17.  Martínez-Cruz, B., Ziegle, J., Sanz, P., Sotelo, G., Anglada, R., Plaza, S., Comas, D., and The Genographic Consortium. 2011. Multiplex single-nucleotide polymorphism typing of the human Y chromosome using TaqMan probes. Investigative Genetics 2: Article 13.

  • This paper presents a robust and accurate Y-chromosome multiplex assay that can genotype in a single reaction 121 markers distinguishing most of the haplogroups and subhaplogroups observed in European populations. The assay was >99 percent accurate in assigning haplogroups, minimizing sample handling errors that can occur with several independent TaqMan reactions.

18.  Jota, M. S., Lacerda, D. R.,  Sandoval, J. R., Vieira, P. P. R., Santos-Lopes, S. S., Bisso-Machado, R., Paixão-Cortes, V. R., Revollo, S., Paz-y-Miño, C., Fujita, R., Salzano, F. M., Bonatto, S. L., Bortolini, M. C., Tyler-Smith, C., Santos, F. R., and The Genographic Consortium. 2011. A new subhaplogroup of Native American Y-chromosomes from the Andes. American Journal of Physical Anthropology (published online Sept. 13, 2011.)

  • Almost all Y chromosomes in South America fall into a single haplogroup, Q1a3a. This paper presents a new single nucleotide polymorphism (SNP) in the Q1a3a lineage that is specific to Andean populations, allowing more accurate inferences of the population history of this region. This novel marker is estimated to be ~5,000 years old, consistent with an ancient settlement of the Andean highlands.

19.  Yan, S., Wang, C. C., Li, H., Li, S. L., Jin, L., and The Genographic Consortium. 2011. An updated tree of Y-chromosome Haplogroup O and revised phylogenetic positions of mutations P164 and PK4. European Journal of Human Genetics 19: 1013-1015.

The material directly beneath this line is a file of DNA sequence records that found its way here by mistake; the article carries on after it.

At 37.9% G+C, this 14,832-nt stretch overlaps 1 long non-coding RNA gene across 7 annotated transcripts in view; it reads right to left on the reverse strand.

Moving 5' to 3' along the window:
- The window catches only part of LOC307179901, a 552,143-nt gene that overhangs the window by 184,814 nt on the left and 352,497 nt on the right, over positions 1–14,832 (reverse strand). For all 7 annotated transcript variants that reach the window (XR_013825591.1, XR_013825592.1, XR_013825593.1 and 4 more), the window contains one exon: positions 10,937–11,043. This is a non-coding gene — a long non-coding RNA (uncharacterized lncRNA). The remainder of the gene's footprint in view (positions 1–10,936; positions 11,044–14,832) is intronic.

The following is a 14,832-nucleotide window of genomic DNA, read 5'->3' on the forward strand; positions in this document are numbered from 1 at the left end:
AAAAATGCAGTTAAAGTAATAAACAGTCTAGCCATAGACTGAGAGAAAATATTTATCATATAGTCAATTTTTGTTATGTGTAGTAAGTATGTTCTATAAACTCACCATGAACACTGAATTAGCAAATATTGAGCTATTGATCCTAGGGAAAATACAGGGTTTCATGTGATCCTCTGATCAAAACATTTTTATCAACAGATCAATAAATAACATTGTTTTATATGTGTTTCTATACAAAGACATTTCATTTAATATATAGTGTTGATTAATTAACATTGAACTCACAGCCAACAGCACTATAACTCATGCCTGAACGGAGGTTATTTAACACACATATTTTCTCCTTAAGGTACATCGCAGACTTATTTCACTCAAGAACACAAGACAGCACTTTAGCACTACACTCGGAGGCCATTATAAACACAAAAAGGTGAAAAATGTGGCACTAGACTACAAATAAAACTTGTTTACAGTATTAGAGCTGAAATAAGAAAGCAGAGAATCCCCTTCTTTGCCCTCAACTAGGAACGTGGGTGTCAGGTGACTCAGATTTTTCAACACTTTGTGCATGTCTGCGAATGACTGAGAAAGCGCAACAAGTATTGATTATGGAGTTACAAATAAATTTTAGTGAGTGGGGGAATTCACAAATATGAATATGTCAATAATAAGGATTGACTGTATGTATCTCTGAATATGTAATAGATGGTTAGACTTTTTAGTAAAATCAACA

• Y-chromosome Haplogroup O is the dominant Y-chromosome lineage in East Asians, carried by more than a quarter of all males on the world. This study revises the haplogroup O phylogeny, using several recently discovered markers. The newly generated tree for this haplogroup will lead to a more detailed understanding of the population history of East Asia.

20.  Yang, K., Zheng, H., Qin, Z., Lu, Y., Farina, S. E., Li, S., Jin, L., Li, D., Li, H., and The Genographic Consortium. 2011. Positive selection on mitochondrial M7 lineages among the Gelong people in Hainan. Journal of Human Genetics 56: 253-256.

  • The Gelong people migrated in the last 1,000 years from Guizhou province in southern China to Hainan island (the hottest province in China). The genetic structure of the Gelong people showed a clearly sex-biased pattern of admixture with the indigenous Hainan population (Hlai people), with 30.7 percent of the maternal lineages being of Hainan origin in contrast to 4.9 percent of the paternal lineages. This striking pattern is partially explained through the action of selection on the M7 Hainan autochthonous maternal lineages, leading to their expansion in the admixed population. This may be due to some selective advantage provided by the M7 lineages in the tropical Hainan climate. Future whole mtDNA genome sequencing of these M7 lineages may reveal their functional relevance and the mechanism involved in human adaptation to tropical climates.

21.  Balanovsky, O., Dibirova, K., Dybo, A., Mudrak, O., Frolova, S., Pocheshkhova, E., Haber, M., Platt, D., Schurr, T., Haak, W., Kuznetsova, M., Radzhabov, M., Balaganskaya, O., Druzhinina, E., Zakharova, T., Soria Hernanz, D. F., Zalloua, P., Koshel, S., Ruhlen, M., Renfrew, C., Wells, R. S., Tyler-Smith, C., Balanovska, E., and The Genographic Consortium. 2011. Parallel evolution of genes and languages in the Caucasus region. Molecular Biology and Evolution 28: 2905-2920.